Surely, I’m a narcissist. One doesn’t write the volume of words I’ve written about myself without, on some level, being a bit of a narcissist.

But narcissism is a many-splendored thing. There’s healthy narcissism – the sort of self-regard we all need to make it through the day – and there is a whole spectrum of more problematic, or even pathological, narcissism.

Some time ago, T and I saw the movie “Weiner,” about former New York congressman Anthony Weiner, and his doomed 2013 mayoral campaign. The movie is excruciating, not least because Weiner’s narcissism, the insatiable hunger he has to be seen, and to be appreciated, so dwarfs everything else in his life. There is a scene in the movie, the day after Weiner’s train wreck of an interview with Lawrence O’Donnell, when he’s watching the video of the interview and his wife, Huma Abedin, comes to talk with him. The interview was, objectively, indisputably, a disaster for Weiner, and he’s watching it obsessively, with a manic grin on his face, oblivious both to the fact that it was a disaster, and to Huma’s dismay. She walks out of the room, disgusted, and he continues watching, his chasm of self-esteem being somehow fed by the fact that so many people are seeing him. It doesn’t even matter what they think.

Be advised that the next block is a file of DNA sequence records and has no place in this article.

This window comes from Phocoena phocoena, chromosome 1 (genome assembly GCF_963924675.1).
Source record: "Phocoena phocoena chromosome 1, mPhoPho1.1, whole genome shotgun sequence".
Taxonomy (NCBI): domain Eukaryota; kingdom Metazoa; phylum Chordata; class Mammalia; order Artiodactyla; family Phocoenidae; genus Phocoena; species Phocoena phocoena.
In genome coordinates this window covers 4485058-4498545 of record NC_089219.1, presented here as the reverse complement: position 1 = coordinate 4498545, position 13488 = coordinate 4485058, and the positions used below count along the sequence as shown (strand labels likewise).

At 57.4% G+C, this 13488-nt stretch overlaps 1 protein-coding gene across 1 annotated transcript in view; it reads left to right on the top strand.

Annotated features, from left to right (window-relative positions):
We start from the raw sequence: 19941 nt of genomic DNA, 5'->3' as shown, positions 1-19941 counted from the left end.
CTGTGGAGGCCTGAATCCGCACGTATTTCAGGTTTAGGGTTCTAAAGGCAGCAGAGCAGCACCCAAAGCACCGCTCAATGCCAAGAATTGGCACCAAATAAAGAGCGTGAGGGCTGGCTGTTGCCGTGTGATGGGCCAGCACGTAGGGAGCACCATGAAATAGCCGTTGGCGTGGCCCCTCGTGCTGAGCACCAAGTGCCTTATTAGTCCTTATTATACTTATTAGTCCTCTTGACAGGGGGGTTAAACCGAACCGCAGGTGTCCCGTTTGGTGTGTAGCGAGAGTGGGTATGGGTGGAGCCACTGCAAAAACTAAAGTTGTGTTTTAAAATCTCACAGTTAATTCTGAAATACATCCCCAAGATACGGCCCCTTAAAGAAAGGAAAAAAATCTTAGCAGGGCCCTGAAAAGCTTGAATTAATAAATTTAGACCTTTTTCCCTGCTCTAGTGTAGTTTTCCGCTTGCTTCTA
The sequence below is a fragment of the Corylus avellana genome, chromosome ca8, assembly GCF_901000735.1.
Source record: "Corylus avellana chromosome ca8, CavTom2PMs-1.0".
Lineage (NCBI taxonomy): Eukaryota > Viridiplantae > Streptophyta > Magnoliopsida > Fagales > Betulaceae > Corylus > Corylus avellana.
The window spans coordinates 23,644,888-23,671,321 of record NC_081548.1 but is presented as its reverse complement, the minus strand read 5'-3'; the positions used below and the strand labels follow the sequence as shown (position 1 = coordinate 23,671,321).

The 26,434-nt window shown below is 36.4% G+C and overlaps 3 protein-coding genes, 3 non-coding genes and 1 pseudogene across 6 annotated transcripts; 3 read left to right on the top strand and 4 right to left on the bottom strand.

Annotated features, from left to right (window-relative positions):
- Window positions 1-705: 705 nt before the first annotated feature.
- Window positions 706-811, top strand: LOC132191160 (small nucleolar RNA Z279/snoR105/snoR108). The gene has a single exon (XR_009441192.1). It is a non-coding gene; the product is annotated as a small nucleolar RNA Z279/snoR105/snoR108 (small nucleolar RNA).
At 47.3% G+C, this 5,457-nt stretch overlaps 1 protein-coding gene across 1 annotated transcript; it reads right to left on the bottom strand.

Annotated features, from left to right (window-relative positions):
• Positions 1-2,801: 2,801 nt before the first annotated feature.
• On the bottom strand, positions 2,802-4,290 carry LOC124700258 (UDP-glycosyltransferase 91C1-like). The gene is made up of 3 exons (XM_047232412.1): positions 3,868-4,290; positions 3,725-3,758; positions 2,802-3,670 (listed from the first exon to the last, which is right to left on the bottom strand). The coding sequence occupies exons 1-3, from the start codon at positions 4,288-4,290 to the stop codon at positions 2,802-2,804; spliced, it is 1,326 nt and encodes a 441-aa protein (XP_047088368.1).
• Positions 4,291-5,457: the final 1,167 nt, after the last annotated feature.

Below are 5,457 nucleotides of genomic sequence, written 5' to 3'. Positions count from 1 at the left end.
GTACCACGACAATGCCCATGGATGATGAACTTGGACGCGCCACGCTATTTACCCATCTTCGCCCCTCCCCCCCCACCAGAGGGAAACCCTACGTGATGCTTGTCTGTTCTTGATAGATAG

I feel sympathy for Weiner, because I’m capable of precisely the same impulse, the same hunger. Just as he has a bottomless appetite for attention, so to do I. My need, though, is more intimate. I don’t want fame, don’t hunger to be on Lawrence O’Donnell’s show. I want you to want to interact with me in the ways that feed me. I want your approval, your appreciation, your respect, your admiration, your acceptance. For me, it’s a drug, just like it is for him. I’m fortunate in that I’ve found ways to gratify my insatiable hunger, even while leading the rest of my life functionally. It was a long road. But I’ve figured it out, for the most part. You, this blog, are a big part of it.

That’s not to say that I don’t, occasionally, lose an hour here or there to a manic engagement. I do. But when I do, it’s in a context, and I’m not dissociative, not completely unaware of the impact of my actions on others.

And then, there’s this article, about Charlie Sheen. It’s similarly excruciating. Sheen’s appetite for attention, for approval, is even more extreme than Weiner’s, or mine. For him, everything else recedes in the face of receiving attention and admiration. For him, those things are not, as they are for normal people, currency; for him, they’re oxygen.

And finally, of course, there’s the “president.” He, too, seems to have this bottomless appetite for attention, positive or negative.

With each of them, I feel a special kinship. And, a hope for recovery. I am no longer prisoner to my narcissism. It still travels with me, to be sure. But I’m not a prisoner. And I’m not (I hope) holding others prisoner to it. Here’s hoping each of them – Weiner, Sheen, and Trump – find a path toward redemption that doesn’t involve further inflicting their narcissism on others.

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